The problem is: when you go there, after you spend 8 hours and close to $500 for each workshop, the instructor will tell you that the workshops are NOT for LEED exam prep. Come on, you have just spent so much money and time and go through the trouble for the workshops, and they just tell you now the workshops are NOT tailored for the LEED exams? Give me a break.

So, I think third party books are absolutely necessary and they are much more helpful than the USGBC publications and workshops or GBCI and USGBC websites alone.


You can find sample texts and other information on the LEED Exam Guides Series in customer discussion sections under each of my book's listing on Amazon.

Product Details

  • File Size: 219 KB
  • Print Length: 172 pages
  • Publisher: ArchiteG, Inc. (September 20, 2010)
  • Publication Date: September 20, 2010
  • Sold by: Amazon Digital Services, Inc.
  • Language: English
  • ASIN: B0043VDVU8
  • Text-to-Speech: Enabled
  • X-Ray:
  • Word Wise: Not Enabled
  • Lending: Enabled
  • Enhanced Typesetting: Not Enabled
  • Amazon Best Sellers Rank: #986,092 Paid in Kindle Store (See Top 100 Paid in Kindle Store)
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More About the Author

Thank you for visiting my Amazon profile. You may want to check out my books listed on Amazon's Gang Chen Page. You can click on "Visit Amazon's Gang Chen Page" on the upper-left-hand corner to access the page.


The following is my bio:
Gang Chen holds a Master Degree from School of Architecture, University of Southern California (USC), Los Angeles, and a Bachelors Degree from the Department of Architecture, South China University of Technology. He has over 20 years of professional experience. Many of the projects he was in charge of, or participated in, have been published extensively in Architecture, Architectural Record, The Los Angeles Times and The Orange County Register, etc. He has worked on a variety of unusual projects, including well-known large-scale healthcare and hospitality projects with over one billion dollars in construction costs, award-winning school design, highly-acclaimed urban design and streetscape projects, multi-family housing and high-end custom homes, and regional and neighborhood shopping centers.


Gang Chen is a LEED AP BD+C, a licensed architect in California and a member of American Institute of Architects (AIA). He is also a bestselling author of "ARE Mock Exams Series," "LEED Exam Guides Series," "Architectural Practice Simplified," "Planting Design Illustrated," and other books on various LEED exams, ARE Exams, architecture, and landscape architecture(www.GreenExamEducation.com)

Check out FREE tips and info for all ARE Exams at GeeForum.com, you can post jpeg files of your vignettes or your questions for other users' review.

Customer Reviews

Most Helpful Customer Reviews

3 of 3 people found the following review helpful By D. Weber on May 10, 2011
Format: Paperback Verified Purchase
Excellent study review. Do not expect this to take you through a step by step guide to guaranteed success. It is a succinct study guide. LEED is a real challenge, and this text will carry you into the heart of what the exam writers will be asking of you.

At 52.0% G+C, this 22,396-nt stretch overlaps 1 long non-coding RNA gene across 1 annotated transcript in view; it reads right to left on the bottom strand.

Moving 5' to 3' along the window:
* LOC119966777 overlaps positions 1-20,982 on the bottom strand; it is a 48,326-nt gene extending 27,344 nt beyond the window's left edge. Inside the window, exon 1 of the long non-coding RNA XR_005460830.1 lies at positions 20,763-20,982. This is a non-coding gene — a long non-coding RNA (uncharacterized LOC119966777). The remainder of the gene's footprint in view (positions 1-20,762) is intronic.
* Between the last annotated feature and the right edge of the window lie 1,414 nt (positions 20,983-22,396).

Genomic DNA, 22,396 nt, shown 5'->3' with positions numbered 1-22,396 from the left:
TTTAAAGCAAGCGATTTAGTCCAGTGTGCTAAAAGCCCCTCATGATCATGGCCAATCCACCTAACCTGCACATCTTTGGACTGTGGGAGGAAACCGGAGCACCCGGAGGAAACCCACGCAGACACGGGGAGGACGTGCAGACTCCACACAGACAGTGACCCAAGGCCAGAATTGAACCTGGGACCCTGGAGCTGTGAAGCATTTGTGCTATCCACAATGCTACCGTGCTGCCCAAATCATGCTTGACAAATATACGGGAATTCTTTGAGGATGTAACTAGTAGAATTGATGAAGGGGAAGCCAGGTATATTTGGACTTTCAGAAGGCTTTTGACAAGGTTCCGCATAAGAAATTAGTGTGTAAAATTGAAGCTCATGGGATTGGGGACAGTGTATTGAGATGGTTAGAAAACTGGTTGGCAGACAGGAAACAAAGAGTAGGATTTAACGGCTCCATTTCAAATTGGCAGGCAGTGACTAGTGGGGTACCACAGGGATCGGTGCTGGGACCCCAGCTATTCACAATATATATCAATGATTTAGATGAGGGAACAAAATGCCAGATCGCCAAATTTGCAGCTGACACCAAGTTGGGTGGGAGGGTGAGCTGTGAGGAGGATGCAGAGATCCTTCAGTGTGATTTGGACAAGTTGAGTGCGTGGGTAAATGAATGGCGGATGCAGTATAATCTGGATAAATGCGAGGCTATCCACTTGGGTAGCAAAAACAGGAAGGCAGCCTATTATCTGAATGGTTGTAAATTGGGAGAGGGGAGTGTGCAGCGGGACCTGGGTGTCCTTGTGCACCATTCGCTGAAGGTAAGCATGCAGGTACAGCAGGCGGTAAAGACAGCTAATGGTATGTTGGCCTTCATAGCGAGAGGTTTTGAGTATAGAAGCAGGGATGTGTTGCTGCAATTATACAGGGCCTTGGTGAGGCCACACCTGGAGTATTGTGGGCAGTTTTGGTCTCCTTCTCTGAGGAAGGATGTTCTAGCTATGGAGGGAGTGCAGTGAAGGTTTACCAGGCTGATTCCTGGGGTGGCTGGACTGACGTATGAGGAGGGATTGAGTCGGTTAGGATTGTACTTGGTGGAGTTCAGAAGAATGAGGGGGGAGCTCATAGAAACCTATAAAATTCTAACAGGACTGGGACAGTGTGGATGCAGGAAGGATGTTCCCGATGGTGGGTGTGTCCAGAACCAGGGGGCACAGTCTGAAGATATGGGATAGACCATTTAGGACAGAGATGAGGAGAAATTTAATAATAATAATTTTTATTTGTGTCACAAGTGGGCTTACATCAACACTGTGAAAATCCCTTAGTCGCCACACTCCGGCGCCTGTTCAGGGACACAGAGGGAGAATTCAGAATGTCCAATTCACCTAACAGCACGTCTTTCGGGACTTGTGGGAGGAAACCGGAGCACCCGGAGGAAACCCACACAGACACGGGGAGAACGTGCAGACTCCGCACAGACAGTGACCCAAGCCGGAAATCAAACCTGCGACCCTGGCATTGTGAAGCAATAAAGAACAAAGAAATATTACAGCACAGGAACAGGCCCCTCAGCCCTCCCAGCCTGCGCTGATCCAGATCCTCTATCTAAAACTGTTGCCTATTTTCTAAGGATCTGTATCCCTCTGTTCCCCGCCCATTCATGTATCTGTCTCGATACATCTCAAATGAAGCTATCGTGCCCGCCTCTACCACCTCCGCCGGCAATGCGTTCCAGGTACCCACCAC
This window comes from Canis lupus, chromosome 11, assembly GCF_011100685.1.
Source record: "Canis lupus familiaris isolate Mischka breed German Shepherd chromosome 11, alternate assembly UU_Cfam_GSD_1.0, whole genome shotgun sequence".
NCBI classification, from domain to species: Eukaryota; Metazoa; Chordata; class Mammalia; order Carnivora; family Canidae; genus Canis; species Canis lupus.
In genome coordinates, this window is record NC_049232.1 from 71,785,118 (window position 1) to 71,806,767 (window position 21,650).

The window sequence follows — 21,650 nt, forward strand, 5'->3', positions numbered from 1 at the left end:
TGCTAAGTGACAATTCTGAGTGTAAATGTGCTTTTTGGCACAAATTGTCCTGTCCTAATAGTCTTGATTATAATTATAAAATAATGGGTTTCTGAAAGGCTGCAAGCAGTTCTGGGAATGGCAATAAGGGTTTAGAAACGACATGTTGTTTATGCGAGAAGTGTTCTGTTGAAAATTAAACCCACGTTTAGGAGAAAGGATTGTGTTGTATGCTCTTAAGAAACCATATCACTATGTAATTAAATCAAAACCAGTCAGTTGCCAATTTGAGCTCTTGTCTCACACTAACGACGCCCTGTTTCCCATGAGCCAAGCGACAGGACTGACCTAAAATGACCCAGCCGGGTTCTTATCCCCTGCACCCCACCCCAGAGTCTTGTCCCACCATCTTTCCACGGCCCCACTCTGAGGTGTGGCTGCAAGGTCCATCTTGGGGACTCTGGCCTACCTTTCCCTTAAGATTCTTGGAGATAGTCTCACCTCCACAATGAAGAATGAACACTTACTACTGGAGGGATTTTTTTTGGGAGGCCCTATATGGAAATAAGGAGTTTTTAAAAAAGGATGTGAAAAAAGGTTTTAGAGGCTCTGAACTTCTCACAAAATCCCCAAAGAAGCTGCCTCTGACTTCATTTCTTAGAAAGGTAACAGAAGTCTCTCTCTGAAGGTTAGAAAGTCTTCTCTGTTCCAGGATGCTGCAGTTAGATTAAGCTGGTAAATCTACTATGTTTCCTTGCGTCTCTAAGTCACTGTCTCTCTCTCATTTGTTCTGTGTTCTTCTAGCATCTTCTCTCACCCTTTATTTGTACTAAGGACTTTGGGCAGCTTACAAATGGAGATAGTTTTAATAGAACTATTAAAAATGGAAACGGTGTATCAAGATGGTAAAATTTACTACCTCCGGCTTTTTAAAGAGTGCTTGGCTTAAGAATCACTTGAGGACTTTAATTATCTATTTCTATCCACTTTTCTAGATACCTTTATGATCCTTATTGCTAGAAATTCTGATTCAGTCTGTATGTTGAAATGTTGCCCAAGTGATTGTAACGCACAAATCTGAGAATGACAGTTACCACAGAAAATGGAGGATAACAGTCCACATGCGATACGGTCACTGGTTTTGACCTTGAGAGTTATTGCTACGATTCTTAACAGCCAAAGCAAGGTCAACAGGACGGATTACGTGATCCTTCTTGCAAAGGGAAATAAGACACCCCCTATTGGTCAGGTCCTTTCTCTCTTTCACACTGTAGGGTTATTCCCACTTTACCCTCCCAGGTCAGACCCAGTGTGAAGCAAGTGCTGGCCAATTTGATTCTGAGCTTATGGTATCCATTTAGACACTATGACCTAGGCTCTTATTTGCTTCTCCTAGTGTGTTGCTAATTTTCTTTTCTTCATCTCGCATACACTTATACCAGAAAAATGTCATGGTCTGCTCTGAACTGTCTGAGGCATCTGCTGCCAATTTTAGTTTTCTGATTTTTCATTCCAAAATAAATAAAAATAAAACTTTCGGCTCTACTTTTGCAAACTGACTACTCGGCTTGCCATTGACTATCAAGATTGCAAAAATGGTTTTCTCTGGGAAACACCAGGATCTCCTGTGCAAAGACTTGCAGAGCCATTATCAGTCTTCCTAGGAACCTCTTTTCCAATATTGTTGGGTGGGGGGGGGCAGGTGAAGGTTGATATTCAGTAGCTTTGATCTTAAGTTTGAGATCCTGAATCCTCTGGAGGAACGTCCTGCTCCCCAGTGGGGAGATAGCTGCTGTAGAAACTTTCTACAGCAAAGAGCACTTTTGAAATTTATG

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4 of 5 people found the following review helpful By Amazon Customer on January 15, 2011
Format: Paperback
This is one of several books in the LEED prep series by Gang Chen. It is well organized and comprehensive. This is not an overview text. It focuses directly on the questions that will be asked on the exam. In addition to mock exams for both parts of the test, Gang Chen provides a chapter on Frequently Asked Questions, that provide additional free resources that can aid in your certification process. Get the book, study it and take the test. You will be glad you did.
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3 of 4 people found the following review helpful By TR on November 23, 2010
Format: Paperback
Gang Chen's LEED O & M Mock Exam continues his series of user-friendly preparation tools for LEED professional qualification examinations. He provides clear guidance on how to prepare for each of the exams. O & M is relatively new in the LEED standards development process. Thus, there are a limited number of focused preparation texts. Gang Chen does not seek to be the sole source for the user. He is careful to articulate a reasonable course of study - in terms of time for study and appropriate resources. The Appendixes provide web links for supplemental materials, including a cautionary note about verifying current electronic addresses. He notes that different people have different learning styles, but favors repeated study for core concepts and memorization. This is realistic for the LEED examinations. This reviewer warns that "reading is fundamental" and the test-taker must read all questions carefully.

Gang Chen provides two mock exams with explanation of the correct answers. From this reviewer's experience, these seem true to the form and philosophy of the LEED exams. Both the Preface and Chapter Three of LEED O & M Mock Exam are especially interesting as FAQs provides essential information to many adult learners confronting professional exams for the first time after years as a practitioner.
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1 of 1 people found the following review helpful By Karen M. Scott on August 31, 2011
Format: Kindle Edition
I have successfully used Gang Chen's books as study guides for both the LEED BD+C and ID+C so he was my first stop when I started looking for materials to study for the LEED O&M exam. This is not a full book; instead it is a sample test along with helpful information that will assist you in preparing for the LEED O&M exam. I particularly like his sample tests because they help me determine where my gaps in knowledge and weaknesses are as I prepare to take the exam and I can then spend extra time studying in those areas.